(Santa Ana, CA) - Rancho Santiago Community College District (RSCCD) has appointed 36-year-old Irvine resident Elizabeth M. Weber as the student representative on its Board of Trustees for 2018-2019.
When she dropped out of high school at 17, she couldn’t have imagined where her educational journey would take her. While attending Century High School in Santa Ana, she decided that the smaller student body at Mountain View Continuation High School might be more to her liking so she enrolled there. After dropping out of Mountain View, Weber applied for a job at Planned Parenthood as an administrative assistant. She got the job with the contingency that she get her GED. She obtained it through Santiago Canyon College’s Division of Continuing Education. After working for Planned Parenthood, she went on to work as an account manager for logistics company Performance Team in 2010. In 2015, she found herself unemployed. At that point, she was the mother of an infant daughter and the wife of U.S. Marine Corps veteran.
In fall 2015, she enrolled at Santa Ana College (SAC) and took a career planning class with academic counselor Jodi Coffman. This class encouraged Weber to stay in college and explore her career options and a pathway to academic success and completion. In that first semester, Weber had enrolled in world religions and an art class that initiated SAC’s new Mural Painting and Design program. These courses interested her, but were not her ultimate career goal. Because of Coffman’s class, Weber had to interview somebody in a field that could become her major. Weber chose a social worker and her pathway became clear. She would pursue a liberal arts degree at SAC with a sociology major. Her next step would be to transfer to Cal State Long Beach to obtain her bachelor’s degree in social work with a minor in public policy and administration. She also set her sights on pursuing a master’s degree.
Early in her enrollment at SAC, she discovered student support services at SAC that have made all the difference to her–CalWORKS (California Work Opportunity and Responsibility to Kids) and the Veterans Resource Center (VRC). As a college student and a low-income mother, she says that CalWORKS provided her resources to supplement her income, counselors to keep her accountable, tutors to boost her success, and workshops that helped improve her self-esteem.
“SAC was the first place that allowed me to build my future on a solid foundation,” said Weber. “The VRC provided friendships and support for both my husband, who is a veteran that served in Iraq and Afghanistan and also enrolled at SAC, and me.”
Weber recalled how a CalWORKS counselor motivated her when she said, “You could be doing more.” She said that CalWORKS kept her grounded and encouraged her to get involved on campus. This nudging pushed her join the Associated Student Government (ASG) where she became a legislative commissioner in 2016-2017, the public relations commissioner in fall 2016, and an associate justice in 2016-2017. Thanks to her participation in ASG, Weber attended regional and statewide conferences opening the doors to her meeting student leaders from community colleges statewide. She even attended a national conference in Washington, D.C. Her additional campus involvement includes the EOPS (Extended Opportunities Programs and Services) Club for which she served as the representative on Inter-Club Council. In the community, Weber volunteers for T3 Mentoring where she helps with enrichment workshops for Santa Ana youth that focus on Hip hop songwriting, break dancing, and more.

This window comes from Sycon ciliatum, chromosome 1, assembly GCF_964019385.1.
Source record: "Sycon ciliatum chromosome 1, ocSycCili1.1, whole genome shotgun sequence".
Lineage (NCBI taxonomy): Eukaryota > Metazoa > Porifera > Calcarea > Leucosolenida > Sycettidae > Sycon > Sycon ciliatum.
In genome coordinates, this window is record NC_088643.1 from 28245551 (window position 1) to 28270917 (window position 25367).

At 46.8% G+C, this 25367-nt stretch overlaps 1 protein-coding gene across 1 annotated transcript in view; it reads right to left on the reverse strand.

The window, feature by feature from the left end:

In the coming year, Weber, a third-year student at SAC, will focus her energies on completing additional coursework prior to transfer and her new role as the RSCCD student trustee. In her new role, she wants student leadership at both Santa Ana and Santiago Canyon colleges to feel supported. She feels that some of the critical issues community college students face include boosting success in writing and math and ensuring that resources meet student needs. One of her first goals as student trustee will be to hold listening sessions at both campuses to make sure she understands the priorities for the year ahead.
“I want to learn as much as I can to be able to perform my role with integrity,” said Weber. “I am a product of Santa Ana and I want to be part of the change. I want to give back because I feel like Santa Ana College gave me permission to apply myself. I had to learn to get out of my own way and they helped me learn that lesson.”
Weber lives in Irvine with her husband Nick and her four-year-old daughter Arielle.
The RSCCD student trustee is recognized as a full member at Board of Trustees meetings and can participate in discussion of issues with the privilege of an advisory vote.
About Rancho Santiago Community College District
Santa Ana College and Santiago Canyon College are public community colleges of the Rancho Santiago Community College District, which serves the residents of Anaheim Hills, Orange, Santa Ana, Villa Park, and portions of Anaheim, Costa Mesa, Irvine, Fountain Valley, Garden Grove, and Tustin.. Both colleges provide education for academic transfer and careers, courses for personal and professional development, and customized training for business and industry.
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